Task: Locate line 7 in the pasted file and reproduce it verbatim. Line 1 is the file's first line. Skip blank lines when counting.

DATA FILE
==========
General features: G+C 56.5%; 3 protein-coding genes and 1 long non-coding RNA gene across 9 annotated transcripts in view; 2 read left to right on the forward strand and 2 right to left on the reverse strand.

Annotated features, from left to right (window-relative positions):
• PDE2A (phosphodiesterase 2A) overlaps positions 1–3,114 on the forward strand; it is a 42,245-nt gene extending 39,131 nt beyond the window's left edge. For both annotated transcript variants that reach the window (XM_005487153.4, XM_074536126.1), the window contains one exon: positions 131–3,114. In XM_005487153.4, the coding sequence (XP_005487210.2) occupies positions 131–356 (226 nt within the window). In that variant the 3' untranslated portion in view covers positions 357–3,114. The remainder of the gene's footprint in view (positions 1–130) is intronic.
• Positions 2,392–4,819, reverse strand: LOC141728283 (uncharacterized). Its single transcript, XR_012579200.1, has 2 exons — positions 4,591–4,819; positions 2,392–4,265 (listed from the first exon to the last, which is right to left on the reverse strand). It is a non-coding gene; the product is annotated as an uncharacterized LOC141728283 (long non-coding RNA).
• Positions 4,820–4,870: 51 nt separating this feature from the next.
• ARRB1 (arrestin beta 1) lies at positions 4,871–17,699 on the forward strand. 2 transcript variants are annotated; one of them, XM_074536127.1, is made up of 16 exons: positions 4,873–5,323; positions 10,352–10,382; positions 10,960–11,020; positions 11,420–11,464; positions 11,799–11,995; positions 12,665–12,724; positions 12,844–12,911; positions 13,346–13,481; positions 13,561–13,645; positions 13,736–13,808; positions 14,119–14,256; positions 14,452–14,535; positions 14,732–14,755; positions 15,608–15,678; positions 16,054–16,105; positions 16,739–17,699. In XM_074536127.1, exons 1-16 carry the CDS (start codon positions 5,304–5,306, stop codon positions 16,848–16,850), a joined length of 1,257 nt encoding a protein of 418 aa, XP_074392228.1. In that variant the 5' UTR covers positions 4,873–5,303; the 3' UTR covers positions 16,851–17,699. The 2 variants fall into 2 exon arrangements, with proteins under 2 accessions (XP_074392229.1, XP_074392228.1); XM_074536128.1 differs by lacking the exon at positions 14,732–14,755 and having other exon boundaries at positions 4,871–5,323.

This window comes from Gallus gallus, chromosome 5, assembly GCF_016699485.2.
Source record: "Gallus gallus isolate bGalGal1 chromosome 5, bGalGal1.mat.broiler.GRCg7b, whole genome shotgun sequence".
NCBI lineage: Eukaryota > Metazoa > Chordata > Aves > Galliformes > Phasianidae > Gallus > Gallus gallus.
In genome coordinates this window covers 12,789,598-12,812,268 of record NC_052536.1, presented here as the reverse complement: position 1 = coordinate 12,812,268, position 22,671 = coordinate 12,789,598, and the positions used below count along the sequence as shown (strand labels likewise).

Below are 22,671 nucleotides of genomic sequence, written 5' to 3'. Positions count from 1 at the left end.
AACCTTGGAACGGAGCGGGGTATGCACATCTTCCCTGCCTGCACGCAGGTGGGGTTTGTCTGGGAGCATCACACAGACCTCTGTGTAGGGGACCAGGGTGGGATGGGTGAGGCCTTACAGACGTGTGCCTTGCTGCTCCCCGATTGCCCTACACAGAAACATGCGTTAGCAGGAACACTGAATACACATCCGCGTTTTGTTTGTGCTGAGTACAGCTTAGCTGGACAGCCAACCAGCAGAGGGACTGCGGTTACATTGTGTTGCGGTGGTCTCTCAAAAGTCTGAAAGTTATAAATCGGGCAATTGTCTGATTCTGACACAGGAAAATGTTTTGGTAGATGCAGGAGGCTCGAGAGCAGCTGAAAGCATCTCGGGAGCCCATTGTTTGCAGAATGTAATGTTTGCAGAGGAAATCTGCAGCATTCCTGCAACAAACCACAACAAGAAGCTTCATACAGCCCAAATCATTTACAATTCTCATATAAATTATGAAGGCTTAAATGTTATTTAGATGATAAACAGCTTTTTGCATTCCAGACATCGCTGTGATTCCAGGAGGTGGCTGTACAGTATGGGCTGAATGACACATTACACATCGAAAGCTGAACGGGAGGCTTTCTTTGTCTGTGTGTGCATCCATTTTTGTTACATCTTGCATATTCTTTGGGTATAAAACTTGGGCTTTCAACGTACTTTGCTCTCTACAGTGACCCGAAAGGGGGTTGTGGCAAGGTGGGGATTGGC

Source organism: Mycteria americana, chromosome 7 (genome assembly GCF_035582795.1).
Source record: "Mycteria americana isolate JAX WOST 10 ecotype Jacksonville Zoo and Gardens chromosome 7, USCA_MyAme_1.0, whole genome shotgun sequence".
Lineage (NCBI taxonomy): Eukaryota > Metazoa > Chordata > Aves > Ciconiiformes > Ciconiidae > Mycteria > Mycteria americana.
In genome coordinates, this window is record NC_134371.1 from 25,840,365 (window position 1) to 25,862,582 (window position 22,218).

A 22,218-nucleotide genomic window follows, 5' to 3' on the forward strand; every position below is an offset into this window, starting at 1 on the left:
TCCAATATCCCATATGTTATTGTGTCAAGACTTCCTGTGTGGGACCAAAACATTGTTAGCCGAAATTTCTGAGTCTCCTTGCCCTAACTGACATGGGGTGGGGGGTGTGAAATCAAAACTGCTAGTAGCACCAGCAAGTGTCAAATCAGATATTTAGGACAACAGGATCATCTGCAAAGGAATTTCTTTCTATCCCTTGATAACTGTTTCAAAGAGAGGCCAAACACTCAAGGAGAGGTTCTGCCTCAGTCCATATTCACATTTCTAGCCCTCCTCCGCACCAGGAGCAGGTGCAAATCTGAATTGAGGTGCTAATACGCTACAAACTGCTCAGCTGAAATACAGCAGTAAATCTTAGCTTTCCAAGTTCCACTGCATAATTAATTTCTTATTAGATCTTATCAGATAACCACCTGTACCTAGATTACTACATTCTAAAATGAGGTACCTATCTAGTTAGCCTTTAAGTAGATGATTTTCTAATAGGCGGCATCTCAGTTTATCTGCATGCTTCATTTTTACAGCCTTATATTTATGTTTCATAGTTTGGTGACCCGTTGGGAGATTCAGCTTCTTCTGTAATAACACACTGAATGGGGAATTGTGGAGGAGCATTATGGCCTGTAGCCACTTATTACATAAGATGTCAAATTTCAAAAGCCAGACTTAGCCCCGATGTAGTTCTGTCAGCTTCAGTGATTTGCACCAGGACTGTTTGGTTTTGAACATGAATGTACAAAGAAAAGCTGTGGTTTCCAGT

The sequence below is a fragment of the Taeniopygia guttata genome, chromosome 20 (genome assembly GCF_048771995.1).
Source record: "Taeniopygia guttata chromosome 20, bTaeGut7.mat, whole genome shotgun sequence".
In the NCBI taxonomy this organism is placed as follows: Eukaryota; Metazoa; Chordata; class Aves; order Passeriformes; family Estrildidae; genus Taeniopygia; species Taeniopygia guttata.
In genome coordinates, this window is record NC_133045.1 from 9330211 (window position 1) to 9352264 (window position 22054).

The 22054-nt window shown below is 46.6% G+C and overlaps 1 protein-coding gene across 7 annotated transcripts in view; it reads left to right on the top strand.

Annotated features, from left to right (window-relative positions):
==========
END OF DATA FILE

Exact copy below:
This window comes from Gallus gallus, chromosome 5, assembly GCF_016699485.2.